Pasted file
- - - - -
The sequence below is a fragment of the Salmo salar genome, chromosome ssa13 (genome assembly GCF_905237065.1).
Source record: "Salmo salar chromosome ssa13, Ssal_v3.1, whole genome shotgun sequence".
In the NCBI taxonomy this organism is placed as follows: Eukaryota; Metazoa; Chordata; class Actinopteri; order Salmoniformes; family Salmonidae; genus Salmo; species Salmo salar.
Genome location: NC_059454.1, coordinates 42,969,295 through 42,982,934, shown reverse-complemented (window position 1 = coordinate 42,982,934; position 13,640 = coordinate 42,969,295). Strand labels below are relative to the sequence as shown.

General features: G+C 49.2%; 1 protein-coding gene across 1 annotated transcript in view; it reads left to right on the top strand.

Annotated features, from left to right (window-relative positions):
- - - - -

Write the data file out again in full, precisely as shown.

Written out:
The sequence below is a fragment of the Salmo salar genome, chromosome ssa13 (genome assembly GCF_905237065.1).
Source record: "Salmo salar chromosome ssa13, Ssal_v3.1, whole genome shotgun sequence".
In the NCBI taxonomy this organism is placed as follows: Eukaryota; Metazoa; Chordata; class Actinopteri; order Salmoniformes; family Salmonidae; genus Salmo; species Salmo salar.
Genome location: NC_059454.1, coordinates 42,969,295 through 42,982,934, shown reverse-complemented (window position 1 = coordinate 42,982,934; position 13,640 = coordinate 42,969,295). Strand labels below are relative to the sequence as shown.

General features: G+C 49.2%; 1 protein-coding gene across 1 annotated transcript in view; it reads left to right on the top strand.

Annotated features, from left to right (window-relative positions):